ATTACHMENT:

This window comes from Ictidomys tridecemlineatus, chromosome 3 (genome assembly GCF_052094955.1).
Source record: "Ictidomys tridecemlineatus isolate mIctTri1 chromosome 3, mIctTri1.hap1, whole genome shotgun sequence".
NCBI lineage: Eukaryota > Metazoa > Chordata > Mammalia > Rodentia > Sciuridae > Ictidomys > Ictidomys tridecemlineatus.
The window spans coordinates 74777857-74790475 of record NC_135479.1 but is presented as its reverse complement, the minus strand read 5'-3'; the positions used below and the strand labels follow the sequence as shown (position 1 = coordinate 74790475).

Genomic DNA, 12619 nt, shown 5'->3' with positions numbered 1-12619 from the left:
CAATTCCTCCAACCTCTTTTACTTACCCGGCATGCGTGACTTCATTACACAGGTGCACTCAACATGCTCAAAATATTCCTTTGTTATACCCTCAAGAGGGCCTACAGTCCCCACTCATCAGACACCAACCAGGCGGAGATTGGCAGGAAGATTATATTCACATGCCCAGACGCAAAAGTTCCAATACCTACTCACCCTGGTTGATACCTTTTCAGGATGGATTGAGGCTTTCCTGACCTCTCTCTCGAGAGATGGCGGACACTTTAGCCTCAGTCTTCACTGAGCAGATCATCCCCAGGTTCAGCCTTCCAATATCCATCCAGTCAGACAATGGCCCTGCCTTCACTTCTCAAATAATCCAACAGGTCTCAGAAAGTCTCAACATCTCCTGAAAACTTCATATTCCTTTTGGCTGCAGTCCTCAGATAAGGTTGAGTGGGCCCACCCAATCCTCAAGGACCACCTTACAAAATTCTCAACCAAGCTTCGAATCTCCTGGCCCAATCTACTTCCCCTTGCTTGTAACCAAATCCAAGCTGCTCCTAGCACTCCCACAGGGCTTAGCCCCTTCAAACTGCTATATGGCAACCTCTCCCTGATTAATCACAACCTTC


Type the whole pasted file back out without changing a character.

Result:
This window comes from Ictidomys tridecemlineatus, chromosome 3 (genome assembly GCF_052094955.1).
Source record: "Ictidomys tridecemlineatus isolate mIctTri1 chromosome 3, mIctTri1.hap1, whole genome shotgun sequence".
NCBI lineage: Eukaryota > Metazoa > Chordata > Mammalia > Rodentia > Sciuridae > Ictidomys > Ictidomys tridecemlineatus.
The window spans coordinates 74777857-74790475 of record NC_135479.1 but is presented as its reverse complement, the minus strand read 5'-3'; the positions used below and the strand labels follow the sequence as shown (position 1 = coordinate 74790475).

Genomic DNA, 12619 nt, shown 5'->3' with positions numbered 1-12619 from the left:
CAATTCCTCCAACCTCTTTTACTTACCCGGCATGCGTGACTTCATTACACAGGTGCACTCAACATGCTCAAAATATTCCTTTGTTATACCCTCAAGAGGGCCTACAGTCCCCACTCATCAGACACCAACCAGGCGGAGATTGGCAGGAAGATTATATTCACATGCCCAGACGCAAAAGTTCCAATACCTACTCACCCTGGTTGATACCTTTTCAGGATGGATTGAGGCTTTCCTGACCTCTCTCTCGAGAGATGGCGGACACTTTAGCCTCAGTCTTCACTGAGCAGATCATCCCCAGGTTCAGCCTTCCAATATCCATCCAGTCAGACAATGGCCCTGCCTTCACTTCTCAAATAATCCAACAGGTCTCAGAAAGTCTCAACATCTCCTGAAAACTTCATATTCCTTTTGGCTGCAGTCCTCAGATAAGGTTGAGTGGGCCCACCCAATCCTCAAGGACCACCTTACAAAATTCTCAACCAAGCTTCGAATCTCCTGGCCCAATCTACTTCCCCTTGCTTGTAACCAAATCCAAGCTGCTCCTAGCACTCCCACAGGGCTTAGCCCCTTCAAACTGCTATATGGCAACCTCTCCCTGATTAATCACAACCTTC